Following I 70 With a Writer’s Notebook in Hand


Baltimore, where I live, is at the beginning of Interstate 70. Every time we drive along that stretch of the highway, we pass the mileage sign. I look and I wonder what it would be like to just start out and go to those far-away places on the sign.

Now I’m doing it. I’m off on a road trip across the USA with my daughter and granddaughter, following I 70 most of the way. I’ve been across the US more than once, but not on this route.

When I travel I always have a small notebook with me. Writers do that. You never know what adventures you will run into on the way. Sometimes even the smallest thing sparks the imagination.

My imagination was dampened our first day out, though. We followed I 70 through the mountains in Maryland and Pennsylvania in the driving rain. Sometimes it was blinding. I had the first shift as driver. There were times I couldn’t see beyond the hood of our car. Now that I am away from it, I wonder how that experience could become a story or part of a story. It was pretty scary. The gray of the sky, rain hurling at the windshield like thousands of nails, trucks sending a spray of water at us. Did they do that on purpose? Probably not, but what if they did? Imagination is at work again. I suspect that one day that blinding rain will show up in in some story.

I was eager to get to Indianapolis, Indiana where we planned to stay overnight. It made an insanely long day, especially with the slow-down through the rain. But when my daughter found that we could stay at the Crown Plaza built in the old Union Station, Indianapolis we decided to go for it. They have 26 old Pullman train cars divided into bedrooms. There is a private train car in the third book of The Last Crystal Trilogy. It is attached to the Santa Fe Chief—that was when the Chief was THE train to take from Chicago to LA.

The outside of our train car.

People can still do that—buy a train car and have it fixed up to specification. I saw lots of pictures of private train cars and floor plans for private cars when I did research for the book. But spending the night in half of a car turned into a hotel room sounded like an exciting prospect. Imagination is important, but so is real experience. I wasn’t disappointed! There were lounge chairs and two large beds and a bath. It was cozy, but with just enough room for the three of us. There were plaster cast statues to spark the imagination, too. You could almost see the crowds bustling to get on board. Or, as in this picture taken by my daughter, three mischiefs trying to hitch a ride on top of the train.

Day 1 and my notebook is full of ideas.

Life on the Oregon Trail?

When I taught fourth grade in Portland Oregon–that was back when dinosaurs roamed the earth–we had a unit on Westward Expansion. A lot of schools teach about pioneers settling the West in fourth, fifth or sixth grade. We used Mary Jane Carr’s Children of the Covered Wagon as a read-aloud. It was a good match for the unit. (If you haven’t read it, you can still find it in some libraries. I recently tracked down an old copy on line.)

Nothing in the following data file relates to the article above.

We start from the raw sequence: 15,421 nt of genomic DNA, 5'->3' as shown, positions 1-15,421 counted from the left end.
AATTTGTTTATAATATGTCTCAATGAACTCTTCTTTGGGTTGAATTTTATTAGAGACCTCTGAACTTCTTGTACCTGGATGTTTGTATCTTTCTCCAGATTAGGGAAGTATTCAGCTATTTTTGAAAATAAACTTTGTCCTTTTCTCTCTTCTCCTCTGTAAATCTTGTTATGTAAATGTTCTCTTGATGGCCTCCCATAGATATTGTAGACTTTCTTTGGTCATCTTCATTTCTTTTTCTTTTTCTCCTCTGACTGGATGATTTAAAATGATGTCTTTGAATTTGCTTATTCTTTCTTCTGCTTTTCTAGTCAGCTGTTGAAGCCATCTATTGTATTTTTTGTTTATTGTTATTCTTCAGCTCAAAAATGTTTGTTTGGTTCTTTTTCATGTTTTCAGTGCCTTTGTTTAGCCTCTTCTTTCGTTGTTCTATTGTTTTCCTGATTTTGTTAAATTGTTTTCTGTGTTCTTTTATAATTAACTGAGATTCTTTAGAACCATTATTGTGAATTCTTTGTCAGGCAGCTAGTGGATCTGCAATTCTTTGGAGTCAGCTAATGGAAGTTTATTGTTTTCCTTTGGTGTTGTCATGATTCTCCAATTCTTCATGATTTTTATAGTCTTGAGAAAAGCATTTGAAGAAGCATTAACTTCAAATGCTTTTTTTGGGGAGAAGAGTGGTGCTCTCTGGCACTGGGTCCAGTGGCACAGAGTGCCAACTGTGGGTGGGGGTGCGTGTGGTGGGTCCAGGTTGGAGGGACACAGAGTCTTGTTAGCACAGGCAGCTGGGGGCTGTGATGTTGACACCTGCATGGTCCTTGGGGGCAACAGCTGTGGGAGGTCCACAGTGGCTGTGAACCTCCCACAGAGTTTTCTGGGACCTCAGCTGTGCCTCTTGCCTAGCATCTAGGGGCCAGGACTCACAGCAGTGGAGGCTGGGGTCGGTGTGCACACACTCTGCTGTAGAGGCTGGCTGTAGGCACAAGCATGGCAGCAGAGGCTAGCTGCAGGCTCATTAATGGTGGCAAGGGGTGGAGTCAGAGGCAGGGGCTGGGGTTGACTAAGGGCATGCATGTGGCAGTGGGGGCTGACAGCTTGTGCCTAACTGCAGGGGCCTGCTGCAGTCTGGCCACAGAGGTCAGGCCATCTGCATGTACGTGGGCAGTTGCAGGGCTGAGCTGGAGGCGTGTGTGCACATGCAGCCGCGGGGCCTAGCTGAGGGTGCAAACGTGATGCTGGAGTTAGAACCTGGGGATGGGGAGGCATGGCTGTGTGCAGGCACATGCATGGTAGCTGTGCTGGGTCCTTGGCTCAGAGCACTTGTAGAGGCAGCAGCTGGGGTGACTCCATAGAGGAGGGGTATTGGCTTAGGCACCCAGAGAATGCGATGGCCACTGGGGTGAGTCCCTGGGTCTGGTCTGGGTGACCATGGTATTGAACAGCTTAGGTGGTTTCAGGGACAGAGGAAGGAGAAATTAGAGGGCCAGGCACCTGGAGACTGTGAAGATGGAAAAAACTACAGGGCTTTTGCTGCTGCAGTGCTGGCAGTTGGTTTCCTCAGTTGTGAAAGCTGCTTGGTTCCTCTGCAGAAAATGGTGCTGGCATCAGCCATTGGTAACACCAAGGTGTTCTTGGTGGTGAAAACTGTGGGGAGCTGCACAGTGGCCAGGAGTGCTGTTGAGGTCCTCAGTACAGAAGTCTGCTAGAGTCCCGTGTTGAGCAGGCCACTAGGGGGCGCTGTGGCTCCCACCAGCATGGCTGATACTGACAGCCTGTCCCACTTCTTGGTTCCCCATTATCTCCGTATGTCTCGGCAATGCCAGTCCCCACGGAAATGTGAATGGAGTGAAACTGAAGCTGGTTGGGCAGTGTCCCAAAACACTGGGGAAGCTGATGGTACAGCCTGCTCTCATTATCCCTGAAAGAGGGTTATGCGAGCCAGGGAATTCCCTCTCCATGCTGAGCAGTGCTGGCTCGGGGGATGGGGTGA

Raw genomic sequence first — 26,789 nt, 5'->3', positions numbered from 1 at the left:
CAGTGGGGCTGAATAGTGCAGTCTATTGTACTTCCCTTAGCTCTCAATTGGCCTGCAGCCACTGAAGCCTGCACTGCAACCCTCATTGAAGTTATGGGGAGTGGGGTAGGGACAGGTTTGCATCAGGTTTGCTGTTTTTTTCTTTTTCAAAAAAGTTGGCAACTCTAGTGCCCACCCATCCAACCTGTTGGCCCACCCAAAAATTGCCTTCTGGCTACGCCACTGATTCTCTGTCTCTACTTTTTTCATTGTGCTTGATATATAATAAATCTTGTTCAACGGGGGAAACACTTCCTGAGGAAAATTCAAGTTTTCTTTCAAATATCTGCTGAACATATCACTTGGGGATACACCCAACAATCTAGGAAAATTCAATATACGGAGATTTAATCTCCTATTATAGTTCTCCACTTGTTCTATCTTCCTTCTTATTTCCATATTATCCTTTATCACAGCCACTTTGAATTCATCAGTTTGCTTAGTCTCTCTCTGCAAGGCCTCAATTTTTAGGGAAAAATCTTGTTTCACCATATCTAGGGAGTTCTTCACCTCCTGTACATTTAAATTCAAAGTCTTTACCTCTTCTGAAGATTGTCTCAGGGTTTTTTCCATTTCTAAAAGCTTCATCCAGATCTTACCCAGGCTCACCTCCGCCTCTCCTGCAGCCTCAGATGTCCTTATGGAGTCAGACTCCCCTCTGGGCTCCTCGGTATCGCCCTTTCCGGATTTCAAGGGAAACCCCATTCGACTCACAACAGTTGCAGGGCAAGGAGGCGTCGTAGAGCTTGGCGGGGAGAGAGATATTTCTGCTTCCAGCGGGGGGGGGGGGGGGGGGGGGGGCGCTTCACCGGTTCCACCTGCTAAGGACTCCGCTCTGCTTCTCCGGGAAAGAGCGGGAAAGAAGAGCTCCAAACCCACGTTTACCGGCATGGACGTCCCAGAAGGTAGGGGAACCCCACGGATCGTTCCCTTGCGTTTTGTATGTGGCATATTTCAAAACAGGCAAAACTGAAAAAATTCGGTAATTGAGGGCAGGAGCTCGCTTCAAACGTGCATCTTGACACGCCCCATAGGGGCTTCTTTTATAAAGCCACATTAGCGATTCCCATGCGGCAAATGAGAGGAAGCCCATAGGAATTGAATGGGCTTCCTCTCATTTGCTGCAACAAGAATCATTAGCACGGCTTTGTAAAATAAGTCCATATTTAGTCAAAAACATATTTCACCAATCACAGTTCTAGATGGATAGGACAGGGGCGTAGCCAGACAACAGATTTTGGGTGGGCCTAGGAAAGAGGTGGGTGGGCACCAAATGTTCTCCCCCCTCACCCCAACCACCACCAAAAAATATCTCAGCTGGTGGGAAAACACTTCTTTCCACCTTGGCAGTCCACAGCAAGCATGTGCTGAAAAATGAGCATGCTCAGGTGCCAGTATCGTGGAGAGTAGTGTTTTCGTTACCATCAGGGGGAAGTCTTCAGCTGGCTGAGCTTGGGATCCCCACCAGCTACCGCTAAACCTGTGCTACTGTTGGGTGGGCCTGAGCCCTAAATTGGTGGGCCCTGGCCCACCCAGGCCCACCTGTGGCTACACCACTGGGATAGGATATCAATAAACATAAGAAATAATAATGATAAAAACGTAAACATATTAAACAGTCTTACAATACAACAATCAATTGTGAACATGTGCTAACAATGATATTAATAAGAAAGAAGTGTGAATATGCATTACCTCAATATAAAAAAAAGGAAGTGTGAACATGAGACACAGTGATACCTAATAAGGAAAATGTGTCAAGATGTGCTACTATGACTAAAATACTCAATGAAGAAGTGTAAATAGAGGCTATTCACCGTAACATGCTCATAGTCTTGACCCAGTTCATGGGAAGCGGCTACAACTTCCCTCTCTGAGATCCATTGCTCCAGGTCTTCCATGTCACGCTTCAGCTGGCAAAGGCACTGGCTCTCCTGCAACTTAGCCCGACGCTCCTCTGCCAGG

Our understanding of the perspective of Native American People has changed since the book was written. But Carr is remarkably free of some of the errors to be found in social studies and history books of a few decades ago.

I thought it would be fun to form an imaginary wagon train going West. We could mark our progress on the Oregon Trail as we read the book. And we could tie our study in with English and language arts by keeping journals where we made up events that happened to us along the way. Everybody had to make up an identity and stick with it for the trip West.

A Thousand Wagon Trains Head West

We had a whole wagon train full of single people. No way anybody was going to admit they’d want to be married, especially with somebody else in the class! Being married and having a family was too great a stretch of the imagination.

A lot of the girls were going West to be school teachers or doctors. Some were adventurers. Boys were going to be doctors, farmers, cowboys, or set up a business.

The journals were hardest. A typical journal entry was, “Not much happened today. Just more grass and hills to look at,” or heroic descriptions of battles with Native Tribes. We had to put a limit to attacks by Native People—especially since huge stretches passed through country that was not well populated.  Even then, we knew that attacks were few and far between. And we had to decide what rivers we were going to cross and when or how many times you could step on a rattlesnake and still live.  Unfortunately, we didn’t have some of the wonderful websites available today to help us understand life on the trail.

It was a lot of fun in spite of all our difficulties. We learned a lot about writing, imagination, plausibility and some of the grimmer realities of life on the trail. As hard as it was making up interesting things to happen along the way, I think we all agreed we got off easy. We didn’t have nearly as much to deal with as those who followed wagon trails to Oregon, Washington, and California!

All this is to say that I was really delighted when Jon Dunlap, fourth-fifth grade teacher at Rivendell School, Arlington, Virginia wanted to read The Alabaster Box to his class this spring. I’ll have more to say about that next post.